Moderna CEO Says This Is How Often You'll Need A COVID Vaccine

The pharmaceutical executive believes COVID and the flu will be handled with the same improved shot.

As more people across the U.S. and worldwide receive the COVID vaccine for the first time, many are feeling hopeful that the coming months will finally see the global pandemic brought to an end. But the rise of variants of the virus that can make the current vaccines less effective has forced experts to question of how often we'll need to be immunized against the novel coronavirus in the future, including executives at the companies who developed them. And according to Moderna CEO Stéphane Bancel, we'll likely need to get a COVID vaccine booster annually—but it may be part of another yearly medical ritual, he recently told Forbes. Read on to see how he thinks the future will look for immunizations, and for more on what you should avoid after getting your shots, check out Don't Do This Until a Month After Your COVID Vaccine, Experts Warn.

The Moderna CEO thinks COVID vaccinations may become an annual tradition.


As the head of one of the first companies to successfully develop a highly effective COVID-19 vaccine, Bancel discussed the rise of new variants of the virus and how the medical community will handle the virus in the future. He admitted that an annual or semi-annual shot would likely be used to keep it at bay, not unlike current practices for other diseases.

"You might end up with a thing like the flu where every year, every two years, you need a boost," Bancel told Forbes. He also said that Moderna had already submitted a newer version of the vaccine focusing on the South African B.1.351 variant to the National Institutes of Health for testing and that yet another version that can be stored at standard refrigerator temperature has already started clinical trials.

Bancel believes Moderna can also improve the annual flu shot.

Vials of influenza vaccine. ottles with a syringe on black table and stainless steel background.

But the executive has also recently made it known that the annual vaccination process might be a little different thanks to newly developed products. During an appearance at The Wall Street Journal Health Forum on March 23, Bancel said that Moderna was currently working on a single annual shot that would not only target both the flu and COVID, but also bring flu vaccine efficacy up from the current range of 30 to 60 percent to 90 percent. Still, he admitted the official approval process might take years, unlike the quick turnaround granted to the current vaccine by regulators.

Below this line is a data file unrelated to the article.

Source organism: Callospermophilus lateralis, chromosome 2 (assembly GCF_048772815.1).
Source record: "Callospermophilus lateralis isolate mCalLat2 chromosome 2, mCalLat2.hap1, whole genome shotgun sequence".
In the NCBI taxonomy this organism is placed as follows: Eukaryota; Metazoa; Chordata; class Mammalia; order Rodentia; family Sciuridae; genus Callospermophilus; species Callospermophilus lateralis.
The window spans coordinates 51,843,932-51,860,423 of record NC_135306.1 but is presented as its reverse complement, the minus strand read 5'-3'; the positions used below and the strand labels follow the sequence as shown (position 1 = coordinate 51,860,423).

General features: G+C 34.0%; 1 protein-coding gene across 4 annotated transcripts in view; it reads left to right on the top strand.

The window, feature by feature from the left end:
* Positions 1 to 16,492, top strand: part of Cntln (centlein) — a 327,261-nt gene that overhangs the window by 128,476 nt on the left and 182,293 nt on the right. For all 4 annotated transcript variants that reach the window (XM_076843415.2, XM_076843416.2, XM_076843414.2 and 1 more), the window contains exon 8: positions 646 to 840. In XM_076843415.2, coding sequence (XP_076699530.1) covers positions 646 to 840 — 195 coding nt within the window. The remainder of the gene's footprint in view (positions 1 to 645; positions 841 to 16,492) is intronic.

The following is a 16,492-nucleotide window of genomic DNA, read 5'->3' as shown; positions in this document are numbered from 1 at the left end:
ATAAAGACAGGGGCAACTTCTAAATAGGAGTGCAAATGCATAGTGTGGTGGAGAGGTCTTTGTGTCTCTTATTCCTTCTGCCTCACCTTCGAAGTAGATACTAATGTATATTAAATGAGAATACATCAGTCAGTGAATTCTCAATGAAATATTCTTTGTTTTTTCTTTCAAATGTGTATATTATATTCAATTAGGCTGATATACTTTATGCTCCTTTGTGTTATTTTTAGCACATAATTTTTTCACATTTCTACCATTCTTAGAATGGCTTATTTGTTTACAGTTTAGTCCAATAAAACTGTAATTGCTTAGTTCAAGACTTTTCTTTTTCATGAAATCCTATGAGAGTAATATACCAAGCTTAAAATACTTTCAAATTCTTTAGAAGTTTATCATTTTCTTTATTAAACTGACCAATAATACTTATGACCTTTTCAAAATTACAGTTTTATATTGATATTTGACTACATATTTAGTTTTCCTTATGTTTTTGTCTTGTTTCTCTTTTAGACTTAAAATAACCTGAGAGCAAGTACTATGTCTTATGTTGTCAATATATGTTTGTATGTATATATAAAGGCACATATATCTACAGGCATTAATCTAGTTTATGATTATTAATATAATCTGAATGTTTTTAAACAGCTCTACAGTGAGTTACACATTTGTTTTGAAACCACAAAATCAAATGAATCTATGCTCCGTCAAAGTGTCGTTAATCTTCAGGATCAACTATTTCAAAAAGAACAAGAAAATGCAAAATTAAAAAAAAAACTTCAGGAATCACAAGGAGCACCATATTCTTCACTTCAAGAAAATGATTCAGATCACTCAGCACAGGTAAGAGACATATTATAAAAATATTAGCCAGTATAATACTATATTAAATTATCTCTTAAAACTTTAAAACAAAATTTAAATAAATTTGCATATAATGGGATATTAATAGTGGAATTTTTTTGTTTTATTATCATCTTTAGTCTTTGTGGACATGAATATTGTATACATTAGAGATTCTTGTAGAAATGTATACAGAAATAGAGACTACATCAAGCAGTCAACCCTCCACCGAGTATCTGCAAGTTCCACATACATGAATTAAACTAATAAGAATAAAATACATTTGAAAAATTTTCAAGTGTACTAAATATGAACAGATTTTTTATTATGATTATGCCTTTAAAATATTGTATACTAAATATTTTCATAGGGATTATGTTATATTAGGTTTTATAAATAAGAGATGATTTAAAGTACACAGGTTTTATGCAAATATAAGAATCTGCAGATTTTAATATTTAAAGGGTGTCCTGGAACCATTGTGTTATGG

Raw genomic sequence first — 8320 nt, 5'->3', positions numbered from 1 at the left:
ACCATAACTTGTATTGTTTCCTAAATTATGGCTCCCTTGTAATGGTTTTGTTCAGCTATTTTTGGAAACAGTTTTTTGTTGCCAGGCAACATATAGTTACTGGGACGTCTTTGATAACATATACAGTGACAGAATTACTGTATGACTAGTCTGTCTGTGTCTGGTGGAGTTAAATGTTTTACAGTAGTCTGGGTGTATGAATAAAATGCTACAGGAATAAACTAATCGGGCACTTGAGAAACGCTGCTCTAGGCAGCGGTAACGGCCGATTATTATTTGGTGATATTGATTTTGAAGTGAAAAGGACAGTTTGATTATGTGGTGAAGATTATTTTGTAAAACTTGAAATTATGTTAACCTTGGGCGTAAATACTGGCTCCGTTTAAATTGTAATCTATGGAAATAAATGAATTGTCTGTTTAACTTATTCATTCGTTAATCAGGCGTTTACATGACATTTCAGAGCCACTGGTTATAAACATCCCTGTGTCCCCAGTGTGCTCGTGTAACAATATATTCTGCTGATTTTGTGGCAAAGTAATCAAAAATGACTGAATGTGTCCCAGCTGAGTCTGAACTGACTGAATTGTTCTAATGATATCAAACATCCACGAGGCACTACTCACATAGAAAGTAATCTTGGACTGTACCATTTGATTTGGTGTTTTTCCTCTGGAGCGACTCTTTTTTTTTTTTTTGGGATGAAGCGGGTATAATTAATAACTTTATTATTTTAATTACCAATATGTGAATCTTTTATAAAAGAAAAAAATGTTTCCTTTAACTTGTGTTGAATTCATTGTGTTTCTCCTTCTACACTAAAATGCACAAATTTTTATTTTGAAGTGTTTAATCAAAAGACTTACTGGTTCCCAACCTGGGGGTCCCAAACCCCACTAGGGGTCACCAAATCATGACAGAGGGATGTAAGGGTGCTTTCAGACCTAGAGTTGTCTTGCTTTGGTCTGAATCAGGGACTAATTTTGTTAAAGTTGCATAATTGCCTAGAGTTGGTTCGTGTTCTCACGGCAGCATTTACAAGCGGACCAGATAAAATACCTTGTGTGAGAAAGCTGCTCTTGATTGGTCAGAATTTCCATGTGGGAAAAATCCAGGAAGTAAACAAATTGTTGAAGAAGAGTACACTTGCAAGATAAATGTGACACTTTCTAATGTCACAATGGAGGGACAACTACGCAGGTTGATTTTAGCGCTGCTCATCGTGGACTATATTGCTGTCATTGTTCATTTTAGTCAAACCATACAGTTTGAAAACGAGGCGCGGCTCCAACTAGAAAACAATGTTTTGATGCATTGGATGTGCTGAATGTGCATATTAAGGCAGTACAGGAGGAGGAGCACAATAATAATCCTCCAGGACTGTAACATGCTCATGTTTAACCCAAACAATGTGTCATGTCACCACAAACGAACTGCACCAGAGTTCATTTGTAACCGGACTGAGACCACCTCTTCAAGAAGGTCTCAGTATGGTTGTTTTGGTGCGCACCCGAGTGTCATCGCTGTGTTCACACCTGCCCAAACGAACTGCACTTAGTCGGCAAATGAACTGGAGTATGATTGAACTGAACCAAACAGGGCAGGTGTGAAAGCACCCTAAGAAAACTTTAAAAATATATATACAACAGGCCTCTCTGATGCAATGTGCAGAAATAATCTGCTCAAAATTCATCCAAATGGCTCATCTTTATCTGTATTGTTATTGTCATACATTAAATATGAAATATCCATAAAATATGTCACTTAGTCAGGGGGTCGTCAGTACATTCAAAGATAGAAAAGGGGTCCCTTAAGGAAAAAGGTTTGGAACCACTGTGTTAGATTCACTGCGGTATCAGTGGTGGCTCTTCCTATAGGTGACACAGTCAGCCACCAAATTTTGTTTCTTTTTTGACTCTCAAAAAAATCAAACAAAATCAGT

"Today, the vaccines we have for seasonal flu are OK in a great year, and they are pretty bad in a bad year, in terms of efficacy," he said. "It is not impossible that in a couple of years we should have the product I just talked about—a high efficacy seasonal flu vaccine and a COVID vaccine—for you at your pharmacy on an annual basis." And for more on what you still shouldn't do after getting your shots, check out Dr. Fauci Just Said to Avoid This One Place, Even If You're Vaccinated.

Bancel has previously said he doesn't believe that COVID is going away in the future.

Vaccine record

This isn't the first time the pharmaceutical CEO has admitted he thinks COVID will still be a foe for some time to come. In January, CNBC reported that during a panel discussion at the JPMorgan Healthcare Conference, Bancel predicted what he believed the future of COVID would be post-pandemic.

"SARS-CoV-2 is not going away," Bancel said, suggesting that the virus would become "endemic" and circulate permanently at low levels while rarely causing severe illness. "We are going to live with this virus, we think, forever."

Pfizer's CEO has also predicted that people will need a yearly COVID shot.


Bancel is also not alone in his beliefs that COVID shots might become a yearly event. During an interview with NBC News' Lester Holt in February, Pfizer CEO Albert Bourla discussed the ongoing trials for a potential third dose of his company's vaccine to make it more effective against mutated versions of the virus, including the highly transmissible South African variant. He pointed out that such mutations should be expected of any virus and they're why annual shots are required for other diseases.

"Every year, you need to go to get your flu vaccine," Bourla said. "It's going to be the same with COVID. In a year, you will have to go and get your annual shot for COVID to be protected." And for more immunization information, check out The Pfizer Vaccine May Be Less Effective If You Have This Common Condition.

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Zachary Mack
Zach is a freelance writer specializing in beer, wine, food, spirits, and travel. He is based in Manhattan. Read more
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